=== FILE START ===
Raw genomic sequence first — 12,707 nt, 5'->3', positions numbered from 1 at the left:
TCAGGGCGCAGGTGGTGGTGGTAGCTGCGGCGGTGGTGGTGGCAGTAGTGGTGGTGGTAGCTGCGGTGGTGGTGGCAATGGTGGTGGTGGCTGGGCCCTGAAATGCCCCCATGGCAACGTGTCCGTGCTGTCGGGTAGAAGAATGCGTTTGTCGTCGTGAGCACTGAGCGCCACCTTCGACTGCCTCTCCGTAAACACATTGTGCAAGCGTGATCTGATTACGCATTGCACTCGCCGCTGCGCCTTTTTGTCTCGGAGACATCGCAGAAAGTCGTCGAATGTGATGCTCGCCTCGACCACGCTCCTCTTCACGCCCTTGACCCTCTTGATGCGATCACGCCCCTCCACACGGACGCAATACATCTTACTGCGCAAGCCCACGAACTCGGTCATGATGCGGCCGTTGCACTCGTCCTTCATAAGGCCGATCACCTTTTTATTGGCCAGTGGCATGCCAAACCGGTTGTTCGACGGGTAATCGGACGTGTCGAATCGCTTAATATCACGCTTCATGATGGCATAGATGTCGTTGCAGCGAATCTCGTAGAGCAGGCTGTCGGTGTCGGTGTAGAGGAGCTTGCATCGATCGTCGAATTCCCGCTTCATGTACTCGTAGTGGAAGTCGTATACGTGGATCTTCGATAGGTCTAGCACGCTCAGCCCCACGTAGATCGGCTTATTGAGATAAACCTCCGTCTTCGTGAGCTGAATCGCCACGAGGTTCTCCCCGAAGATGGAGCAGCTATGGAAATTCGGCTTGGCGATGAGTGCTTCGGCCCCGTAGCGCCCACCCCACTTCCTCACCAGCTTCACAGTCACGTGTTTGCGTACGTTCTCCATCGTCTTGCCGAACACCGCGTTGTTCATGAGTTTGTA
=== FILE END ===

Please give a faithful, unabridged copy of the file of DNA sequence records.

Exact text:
Raw genomic sequence first — 12,707 nt, 5'->3', positions numbered from 1 at the left:
TCAGGGCGCAGGTGGTGGTGGTAGCTGCGGCGGTGGTGGTGGCAGTAGTGGTGGTGGTAGCTGCGGTGGTGGTGGCAATGGTGGTGGTGGCTGGGCCCTGAAATGCCCCCATGGCAACGTGTCCGTGCTGTCGGGTAGAAGAATGCGTTTGTCGTCGTGAGCACTGAGCGCCACCTTCGACTGCCTCTCCGTAAACACATTGTGCAAGCGTGATCTGATTACGCATTGCACTCGCCGCTGCGCCTTTTTGTCTCGGAGACATCGCAGAAAGTCGTCGAATGTGATGCTCGCCTCGACCACGCTCCTCTTCACGCCCTTGACCCTCTTGATGCGATCACGCCCCTCCACACGGACGCAATACATCTTACTGCGCAAGCCCACGAACTCGGTCATGATGCGGCCGTTGCACTCGTCCTTCATAAGGCCGATCACCTTTTTATTGGCCAGTGGCATGCCAAACCGGTTGTTCGACGGGTAATCGGACGTGTCGAATCGCTTAATATCACGCTTCATGATGGCATAGATGTCGTTGCAGCGAATCTCGTAGAGCAGGCTGTCGGTGTCGGTGTAGAGGAGCTTGCATCGATCGTCGAATTCCCGCTTCATGTACTCGTAGTGGAAGTCGTATACGTGGATCTTCGATAGGTCTAGCACGCTCAGCCCCACGTAGATCGGCTTATTGAGATAAACCTCCGTCTTCGTGAGCTGAATCGCCACGAGGTTCTCCCCGAAGATGGAGCAGCTATGGAAATTCGGCTTGGCGATGAGTGCTTCGGCCCCGTAGCGCCCACCCCACTTCCTCACCAGCTTCACAGTCACGTGTTTGCGTACGTTCTCCATCGTCTTGCCGAACACCGCGTTGTTCATGAGTTTGTA